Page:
• Macro Photography

    When roses die

    So many years ago, photography magazines trained me to think that pictures of pretty flowers were trite. While I ignored their well-intentioned caution, documenting the flowers this year seemed “fresh.” With a warm Spring followed by cold followed by warm and then cold, the brave rose petals that were out first were “singed” by the unexpected temperature drop. This spectacle caught my attention and I began to document, what I perceived to be, an unusual bloom and decay of the roses near my workplace. I saw the roses in a way I had not before. While they no longer needed to attract birds and bees, they lost their heralded and brazen beauty and continued their…

  • Festivals,  Macro Photography

    To Do: Aquatic Flower Photography

    The Kenilworth Park and Aquatic Gardens hosts the annual Lotus and Water Lily Festival on Saturday July 16, from 10 am until 4 pm.  The event is free to the public.  Located in Kenilworth along the banks of the Anacostia River, the park and gardens provide an excellent opportunity for photographing wonderfully beautiful flowers and birding opportunities. If you’re heading to the festival, make sure to bring the basics – water, sunscreen, bug spray, and a camera.  And if you have a telephoto lens, make sure to bring that, too.  Because the lotuses and water lilies are aquatic, getting close to some of them can be difficult.  But if you…

    Comments Off on To Do: Aquatic Flower Photography
  • I-have-a-dream
    Cherry blossoms,  Macro Photography,  Monuments, Memorials, Statues

    Out on a Limb

    This year as cherry blossom season rolled around I decided to try something a little different…with an emphasis on ‘little.’  When I first saw street artist, Slinkachu’s ingenious photographs of little people out in the world I think I was maybe equal parts charmed and jealous. What a great idea! Why didn’t I think of that?!? Since Slinkachu started photographing little people in 2006 a whole slew of photographers have been charmed into their own little photography projects.  There are a number of Flickr groups dedicated to them and some truly ingenious work with little people and big food by photographer Christopher Boffoli. Following in the tiny footprints of all the little…

  • Macro Photography,  Meetups

    It’s always sunny in the Butterfly Pavilion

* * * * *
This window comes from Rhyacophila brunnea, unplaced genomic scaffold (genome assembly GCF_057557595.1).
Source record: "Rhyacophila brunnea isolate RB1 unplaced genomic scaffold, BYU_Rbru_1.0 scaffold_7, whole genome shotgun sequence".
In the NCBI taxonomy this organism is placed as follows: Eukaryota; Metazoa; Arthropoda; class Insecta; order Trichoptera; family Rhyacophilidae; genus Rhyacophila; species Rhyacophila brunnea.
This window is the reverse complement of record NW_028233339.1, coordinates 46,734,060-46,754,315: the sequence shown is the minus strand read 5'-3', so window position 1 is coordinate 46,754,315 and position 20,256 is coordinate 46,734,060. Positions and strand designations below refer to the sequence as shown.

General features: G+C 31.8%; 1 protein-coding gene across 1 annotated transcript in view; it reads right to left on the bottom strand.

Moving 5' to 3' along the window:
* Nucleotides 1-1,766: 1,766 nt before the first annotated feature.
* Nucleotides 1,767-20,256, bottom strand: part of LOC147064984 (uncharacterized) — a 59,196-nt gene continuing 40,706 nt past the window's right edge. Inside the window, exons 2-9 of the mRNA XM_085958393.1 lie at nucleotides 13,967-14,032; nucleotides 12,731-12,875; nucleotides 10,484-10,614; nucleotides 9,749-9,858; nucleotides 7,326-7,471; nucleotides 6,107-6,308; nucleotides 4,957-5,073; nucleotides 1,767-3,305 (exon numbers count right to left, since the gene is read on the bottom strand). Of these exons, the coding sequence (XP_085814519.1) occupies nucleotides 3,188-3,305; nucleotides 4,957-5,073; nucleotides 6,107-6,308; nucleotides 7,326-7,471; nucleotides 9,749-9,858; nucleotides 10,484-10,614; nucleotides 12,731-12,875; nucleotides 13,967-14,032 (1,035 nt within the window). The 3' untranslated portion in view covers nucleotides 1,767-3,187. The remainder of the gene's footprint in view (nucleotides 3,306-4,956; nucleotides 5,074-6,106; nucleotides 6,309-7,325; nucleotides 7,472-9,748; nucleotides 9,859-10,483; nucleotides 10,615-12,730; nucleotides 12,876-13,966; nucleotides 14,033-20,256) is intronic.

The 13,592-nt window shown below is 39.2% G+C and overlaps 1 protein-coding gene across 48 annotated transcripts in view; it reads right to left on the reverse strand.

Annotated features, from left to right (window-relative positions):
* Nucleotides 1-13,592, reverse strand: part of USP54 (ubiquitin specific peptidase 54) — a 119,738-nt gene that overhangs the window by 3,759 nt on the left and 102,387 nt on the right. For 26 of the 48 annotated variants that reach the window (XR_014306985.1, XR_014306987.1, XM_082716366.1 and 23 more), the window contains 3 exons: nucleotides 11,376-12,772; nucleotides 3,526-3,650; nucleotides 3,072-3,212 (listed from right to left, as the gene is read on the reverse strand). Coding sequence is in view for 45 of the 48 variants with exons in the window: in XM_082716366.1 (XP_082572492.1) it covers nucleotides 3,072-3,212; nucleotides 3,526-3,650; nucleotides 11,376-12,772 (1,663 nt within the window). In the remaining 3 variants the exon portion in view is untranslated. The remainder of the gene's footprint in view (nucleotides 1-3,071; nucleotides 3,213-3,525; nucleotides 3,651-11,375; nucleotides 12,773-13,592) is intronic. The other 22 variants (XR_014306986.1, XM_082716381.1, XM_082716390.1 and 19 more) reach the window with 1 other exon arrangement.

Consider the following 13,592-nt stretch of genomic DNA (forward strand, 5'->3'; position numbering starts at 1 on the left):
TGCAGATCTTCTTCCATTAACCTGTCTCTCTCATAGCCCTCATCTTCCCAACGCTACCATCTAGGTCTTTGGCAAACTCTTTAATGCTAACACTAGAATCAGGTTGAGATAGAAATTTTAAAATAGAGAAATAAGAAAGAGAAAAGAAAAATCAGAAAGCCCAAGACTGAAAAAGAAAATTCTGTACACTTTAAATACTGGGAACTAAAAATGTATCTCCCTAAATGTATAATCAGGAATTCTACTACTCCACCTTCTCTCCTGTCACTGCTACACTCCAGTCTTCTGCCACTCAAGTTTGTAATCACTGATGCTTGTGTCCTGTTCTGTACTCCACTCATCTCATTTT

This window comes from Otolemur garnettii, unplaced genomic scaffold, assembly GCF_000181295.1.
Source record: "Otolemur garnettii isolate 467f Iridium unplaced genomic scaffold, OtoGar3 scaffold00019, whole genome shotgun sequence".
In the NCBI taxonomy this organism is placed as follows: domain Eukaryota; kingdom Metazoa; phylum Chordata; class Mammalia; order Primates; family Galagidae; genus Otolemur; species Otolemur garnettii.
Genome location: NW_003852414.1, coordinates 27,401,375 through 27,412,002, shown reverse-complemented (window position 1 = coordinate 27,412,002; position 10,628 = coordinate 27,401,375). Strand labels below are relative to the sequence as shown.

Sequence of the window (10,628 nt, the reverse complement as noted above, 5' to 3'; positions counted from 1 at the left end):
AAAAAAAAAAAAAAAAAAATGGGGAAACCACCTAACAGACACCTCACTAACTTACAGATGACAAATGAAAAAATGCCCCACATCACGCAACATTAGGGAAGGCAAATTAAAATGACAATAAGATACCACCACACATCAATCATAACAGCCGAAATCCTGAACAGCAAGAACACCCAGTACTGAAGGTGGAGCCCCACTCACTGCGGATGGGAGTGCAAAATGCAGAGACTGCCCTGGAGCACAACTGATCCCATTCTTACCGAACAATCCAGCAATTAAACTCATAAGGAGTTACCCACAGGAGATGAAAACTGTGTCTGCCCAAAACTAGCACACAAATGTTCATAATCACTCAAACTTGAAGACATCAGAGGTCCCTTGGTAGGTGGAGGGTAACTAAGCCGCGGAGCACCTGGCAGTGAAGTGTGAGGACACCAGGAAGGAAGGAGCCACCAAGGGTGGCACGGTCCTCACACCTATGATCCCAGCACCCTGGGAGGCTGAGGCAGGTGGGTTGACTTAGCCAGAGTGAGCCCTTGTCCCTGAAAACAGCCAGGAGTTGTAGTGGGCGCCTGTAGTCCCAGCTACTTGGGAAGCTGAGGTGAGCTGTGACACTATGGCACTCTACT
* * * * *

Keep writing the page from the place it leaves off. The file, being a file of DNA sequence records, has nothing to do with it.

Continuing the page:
While we’d much rather be down in Central America photographing butterflies in the wild, hanging out at the Butterfly Pavilion in the National Museum of Natural History ain’t so bad on a cold afternoon. The DCFocused Meetup group gathered at the Pavilion this past weekend to do some macro photography. If you go: Bring a macro lens for best results. Macro lenses allow you to get within a couple inches of your subject. However, you can get great shots with any lens or camera (even a camera phone). While there’s plenty of light in the Pavilion, using a flash can help. If you’re able to go with a friend, and…

    Comments Off on It’s always sunny in the Butterfly Pavilion
  • Featured,  Macro Photography

    Roses Aren’t Red: Photographing Flowers in Black and White

    “Oh, my love’s like a red, red rose,” wrote Robert Burns in 1794. I don’t recall much about the poetry class I took in college, but I do remember that my professor made quite a fuss about the “red, red” part. The poet’s love was so gorgeous that one red just wouldn’t do. Color is so much of what makes a flower a flower in our minds; it is intrinsic to its flowerness. What are we left with if we subtract the color? The answer, of course, is form and texture, but is that enough? To find out, I walked around my Capitol Hill neighborhood taking photos of flowers in…

  • Macro Photography

    Out of many, one by Paul Sirajuddin

    Paul Sirajuddin used a Canon 5D Mark II and a 100mm macro lens, with a Kenko Extension Tube to capture this shot from Monday’s snowfall. The Kenko tube is an adapter that goes onto the lens and allows you to focus closer than normal, while also magnifying your subject. But there’s more to getting these kind of cool macro shots than just having the right gear. Here’s how Paul describes the setup: “I used a black wool glove to catch the snowflakes and provide some contrast to define them. I also used the LED light from my cell phone to light them up while taking photos. With the extreme magnification,…